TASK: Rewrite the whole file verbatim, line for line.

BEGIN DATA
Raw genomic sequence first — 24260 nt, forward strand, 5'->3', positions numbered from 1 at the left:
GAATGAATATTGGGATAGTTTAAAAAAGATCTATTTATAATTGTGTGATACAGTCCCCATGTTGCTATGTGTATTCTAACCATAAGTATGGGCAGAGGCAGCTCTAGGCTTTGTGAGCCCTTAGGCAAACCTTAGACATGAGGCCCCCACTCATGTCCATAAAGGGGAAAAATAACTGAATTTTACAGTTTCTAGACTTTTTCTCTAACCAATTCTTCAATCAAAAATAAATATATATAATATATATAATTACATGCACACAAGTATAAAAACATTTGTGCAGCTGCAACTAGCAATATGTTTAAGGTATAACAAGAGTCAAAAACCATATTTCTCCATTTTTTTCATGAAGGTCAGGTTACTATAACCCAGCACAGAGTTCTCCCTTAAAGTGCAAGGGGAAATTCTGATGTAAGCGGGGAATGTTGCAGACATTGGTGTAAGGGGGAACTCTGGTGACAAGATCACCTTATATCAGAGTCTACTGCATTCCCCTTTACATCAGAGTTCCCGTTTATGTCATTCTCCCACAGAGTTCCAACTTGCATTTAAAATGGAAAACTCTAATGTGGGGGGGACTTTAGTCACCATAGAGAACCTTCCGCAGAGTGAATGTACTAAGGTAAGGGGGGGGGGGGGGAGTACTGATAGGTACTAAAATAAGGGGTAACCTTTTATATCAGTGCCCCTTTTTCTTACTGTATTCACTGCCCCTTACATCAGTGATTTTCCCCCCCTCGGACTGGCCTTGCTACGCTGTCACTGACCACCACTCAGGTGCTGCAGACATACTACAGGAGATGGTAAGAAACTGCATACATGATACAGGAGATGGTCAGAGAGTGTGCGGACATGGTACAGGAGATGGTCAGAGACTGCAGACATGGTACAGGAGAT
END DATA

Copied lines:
Raw genomic sequence first — 24260 nt, forward strand, 5'->3', positions numbered from 1 at the left:
GAATGAATATTGGGATAGTTTAAAAAAGATCTATTTATAATTGTGTGATACAGTCCCCATGTTGCTATGTGTATTCTAACCATAAGTATGGGCAGAGGCAGCTCTAGGCTTTGTGAGCCCTTAGGCAAACCTTAGACATGAGGCCCCCACTCATGTCCATAAAGGGGAAAAATAACTGAATTTTACAGTTTCTAGACTTTTTCTCTAACCAATTCTTCAATCAAAAATAAATATATATAATATATATAATTACATGCACACAAGTATAAAAACATTTGTGCAGCTGCAACTAGCAATATGTTTAAGGTATAACAAGAGTCAAAAACCATATTTCTCCATTTTTTTCATGAAGGTCAGGTTACTATAACCCAGCACAGAGTTCTCCCTTAAAGTGCAAGGGGAAATTCTGATGTAAGCGGGGAATGTTGCAGACATTGGTGTAAGGGGGAACTCTGGTGACAAGATCACCTTATATCAGAGTCTACTGCATTCCCCTTTACATCAGAGTTCCCGTTTATGTCATTCTCCCACAGAGTTCCAACTTGCATTTAAAATGGAAAACTCTAATGTGGGGGGGACTTTAGTCACCATAGAGAACCTTCCGCAGAGTGAATGTACTAAGGTAAGGGGGGGGGGGGGGAGTACTGATAGGTACTAAAATAAGGGGTAACCTTTTATATCAGTGCCCCTTTTTCTTACTGTATTCACTGCCCCTTACATCAGTGATTTTCCCCCCCTCGGACTGGCCTTGCTACGCTGTCACTGACCACCACTCAGGTGCTGCAGACATACTACAGGAGATGGTAAGAAACTGCATACATGATACAGGAGATGGTCAGAGAGTGTGCGGACATGGTACAGGAGATGGTCAGAGACTGCAGACATGGTACAGGAGAT